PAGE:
Forex Market Hours: Open and Close Time
In case you were involved in stock trading before, you know about such a concept as ‘market hours’. Physical stock exchanges are usually open for about 6-9 hours, and the time between the open time and the close time is called the market hours. Because shares are often only traded in one location, you can’t buy them from different stock exchanges.
That makes some complications, and many online exchanges usually ‘close’ at the same time as the nearest big stock exchange. For instance, the exchanges located on the East Coast always lost activity after 4 pm, the closing time for NYSE.
With Forex, it’s a bit different. Sure, you can trade currencies outside of major Forex exchanges, but it’s counterproductive, really. People convene at such exchanges to trade their currencies in the comfortable environment, and many online exchanges follow the market hours of these exchanges. Therefore, there’s always a lot of activity while big exchanges are at work.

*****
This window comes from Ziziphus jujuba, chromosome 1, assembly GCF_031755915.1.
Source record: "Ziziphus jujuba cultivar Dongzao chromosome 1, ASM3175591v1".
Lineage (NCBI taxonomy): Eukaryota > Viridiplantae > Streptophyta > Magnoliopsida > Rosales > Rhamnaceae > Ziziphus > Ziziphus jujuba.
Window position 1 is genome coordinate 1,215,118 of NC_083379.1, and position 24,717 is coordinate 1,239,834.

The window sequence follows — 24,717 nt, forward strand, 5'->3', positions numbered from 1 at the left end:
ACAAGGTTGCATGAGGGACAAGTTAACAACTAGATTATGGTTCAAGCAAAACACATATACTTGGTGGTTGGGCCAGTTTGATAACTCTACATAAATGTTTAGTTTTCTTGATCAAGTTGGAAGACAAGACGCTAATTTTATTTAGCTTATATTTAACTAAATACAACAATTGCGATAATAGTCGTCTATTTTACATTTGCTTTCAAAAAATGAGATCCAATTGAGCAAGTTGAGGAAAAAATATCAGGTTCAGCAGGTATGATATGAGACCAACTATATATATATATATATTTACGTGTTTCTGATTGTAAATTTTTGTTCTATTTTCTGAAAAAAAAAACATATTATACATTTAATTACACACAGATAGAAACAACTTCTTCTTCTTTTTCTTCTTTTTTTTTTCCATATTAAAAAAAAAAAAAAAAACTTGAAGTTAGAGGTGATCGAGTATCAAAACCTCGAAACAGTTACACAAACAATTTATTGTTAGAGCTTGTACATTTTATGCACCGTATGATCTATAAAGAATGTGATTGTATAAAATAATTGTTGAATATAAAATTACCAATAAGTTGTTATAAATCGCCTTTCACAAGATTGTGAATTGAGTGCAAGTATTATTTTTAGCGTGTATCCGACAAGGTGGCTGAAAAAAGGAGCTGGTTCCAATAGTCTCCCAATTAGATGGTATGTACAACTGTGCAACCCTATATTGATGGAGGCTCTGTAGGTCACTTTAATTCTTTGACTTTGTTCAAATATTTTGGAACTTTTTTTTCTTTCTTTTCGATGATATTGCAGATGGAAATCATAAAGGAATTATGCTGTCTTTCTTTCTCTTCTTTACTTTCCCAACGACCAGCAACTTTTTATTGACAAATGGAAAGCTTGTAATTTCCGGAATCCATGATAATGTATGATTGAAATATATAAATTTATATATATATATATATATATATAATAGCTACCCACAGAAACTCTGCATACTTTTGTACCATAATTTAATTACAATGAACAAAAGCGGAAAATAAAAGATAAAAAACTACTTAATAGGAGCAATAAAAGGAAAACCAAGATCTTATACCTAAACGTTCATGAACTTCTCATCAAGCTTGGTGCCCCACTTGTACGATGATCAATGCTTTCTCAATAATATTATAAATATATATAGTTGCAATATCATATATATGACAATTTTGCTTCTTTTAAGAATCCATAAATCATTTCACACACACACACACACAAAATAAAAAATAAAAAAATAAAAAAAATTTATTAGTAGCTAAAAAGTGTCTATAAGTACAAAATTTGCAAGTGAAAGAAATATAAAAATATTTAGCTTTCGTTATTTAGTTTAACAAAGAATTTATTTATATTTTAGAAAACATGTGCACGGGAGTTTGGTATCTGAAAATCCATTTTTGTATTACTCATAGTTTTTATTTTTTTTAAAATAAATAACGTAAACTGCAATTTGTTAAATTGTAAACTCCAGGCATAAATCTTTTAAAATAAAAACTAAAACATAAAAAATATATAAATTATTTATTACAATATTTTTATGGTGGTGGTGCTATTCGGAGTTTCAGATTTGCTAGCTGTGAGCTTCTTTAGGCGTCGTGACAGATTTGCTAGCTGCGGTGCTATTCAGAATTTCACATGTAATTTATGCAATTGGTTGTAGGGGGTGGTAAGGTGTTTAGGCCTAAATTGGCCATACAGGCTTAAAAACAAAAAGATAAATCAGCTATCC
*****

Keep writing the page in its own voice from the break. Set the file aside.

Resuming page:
What’s special about market hours on Forex?
Because many banks are present at all the big exchanges on the world, you can manage your positions 24 hours round, 5 days a week (except holidays). So, for the large Forex market, there are no closing or opening hours. Nevertheless, the market is still more active in certain hours of the day, and these spikes have direct correlation with the working hours of big and smaller exchanges.
It’s important to note that Forex works regardless of your location in the world. If you contact some bank in your vicinity to conclude a Forex deal with them, they’ll just redirect you to their branch in the area where some big Forex exchange is active at the moment.
Major Forex trading sessions
There are three major foreign exchanges in the world. Conveniently, when one closes, another opens, though there are overlaps and extended hours thanks to the abundance of lesser exchanges throughout the world. Because of such coverage, you can trade without restriction at any time of the day.
Tokyo is largely considered a centre for the Asian foreign market. Tokyo exchanges are both the largest (combined) and the first to start trading. When the weekend ends, Tokyo ‘currency shops’ are the first to open – most start at 11 Tokyo time (so, 2 GMT). Closing hours are at 7 GMT, therefore.